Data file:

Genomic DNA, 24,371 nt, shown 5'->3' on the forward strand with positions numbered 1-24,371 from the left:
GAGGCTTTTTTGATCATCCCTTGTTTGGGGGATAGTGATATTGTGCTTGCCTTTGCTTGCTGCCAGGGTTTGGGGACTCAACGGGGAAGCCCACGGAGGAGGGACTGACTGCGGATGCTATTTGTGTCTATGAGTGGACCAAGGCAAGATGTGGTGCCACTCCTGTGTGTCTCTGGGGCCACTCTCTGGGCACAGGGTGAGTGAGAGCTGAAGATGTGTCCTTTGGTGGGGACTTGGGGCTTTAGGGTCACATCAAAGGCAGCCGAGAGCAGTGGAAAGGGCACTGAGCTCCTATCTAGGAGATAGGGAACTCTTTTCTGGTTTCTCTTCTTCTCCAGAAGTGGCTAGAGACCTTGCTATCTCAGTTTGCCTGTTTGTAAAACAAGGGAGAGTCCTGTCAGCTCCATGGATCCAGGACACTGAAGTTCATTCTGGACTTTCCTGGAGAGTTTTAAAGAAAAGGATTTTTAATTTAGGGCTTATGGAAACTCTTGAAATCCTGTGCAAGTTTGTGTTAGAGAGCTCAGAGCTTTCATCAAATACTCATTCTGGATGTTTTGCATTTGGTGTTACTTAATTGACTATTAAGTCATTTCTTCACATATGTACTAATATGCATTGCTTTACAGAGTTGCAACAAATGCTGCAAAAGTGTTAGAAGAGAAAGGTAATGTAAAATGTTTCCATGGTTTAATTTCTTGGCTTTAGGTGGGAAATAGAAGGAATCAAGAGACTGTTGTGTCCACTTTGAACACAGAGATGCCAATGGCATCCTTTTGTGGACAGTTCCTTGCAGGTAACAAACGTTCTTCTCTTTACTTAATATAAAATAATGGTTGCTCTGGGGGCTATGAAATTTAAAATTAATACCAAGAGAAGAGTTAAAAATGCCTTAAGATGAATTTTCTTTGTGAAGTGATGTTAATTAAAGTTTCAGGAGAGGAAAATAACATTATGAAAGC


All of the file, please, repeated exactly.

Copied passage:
Genomic DNA, 24,371 nt, shown 5'->3' on the forward strand with positions numbered 1-24,371 from the left:
GAGGCTTTTTTGATCATCCCTTGTTTGGGGGATAGTGATATTGTGCTTGCCTTTGCTTGCTGCCAGGGTTTGGGGACTCAACGGGGAAGCCCACGGAGGAGGGACTGACTGCGGATGCTATTTGTGTCTATGAGTGGACCAAGGCAAGATGTGGTGCCACTCCTGTGTGTCTCTGGGGCCACTCTCTGGGCACAGGGTGAGTGAGAGCTGAAGATGTGTCCTTTGGTGGGGACTTGGGGCTTTAGGGTCACATCAAAGGCAGCCGAGAGCAGTGGAAAGGGCACTGAGCTCCTATCTAGGAGATAGGGAACTCTTTTCTGGTTTCTCTTCTTCTCCAGAAGTGGCTAGAGACCTTGCTATCTCAGTTTGCCTGTTTGTAAAACAAGGGAGAGTCCTGTCAGCTCCATGGATCCAGGACACTGAAGTTCATTCTGGACTTTCCTGGAGAGTTTTAAAGAAAAGGATTTTTAATTTAGGGCTTATGGAAACTCTTGAAATCCTGTGCAAGTTTGTGTTAGAGAGCTCAGAGCTTTCATCAAATACTCATTCTGGATGTTTTGCATTTGGTGTTACTTAATTGACTATTAAGTCATTTCTTCACATATGTACTAATATGCATTGCTTTACAGAGTTGCAACAAATGCTGCAAAAGTGTTAGAAGAGAAAGGTAATGTAAAATGTTTCCATGGTTTAATTTCTTGGCTTTAGGTGGGAAATAGAAGGAATCAAGAGACTGTTGTGTCCACTTTGAACACAGAGATGCCAATGGCATCCTTTTGTGGACAGTTCCTTGCAGGTAACAAACGTTCTTCTCTTTACTTAATATAAAATAATGGTTGCTCTGGGGGCTATGAAATTTAAAATTAATACCAAGAGAAGAGTTAAAAATGCCTTAAGATGAATTTTCTTTGTGAAGTGATGTTAATTAAAGTTTCAGGAGAGGAAAATAACATTATGAAAGC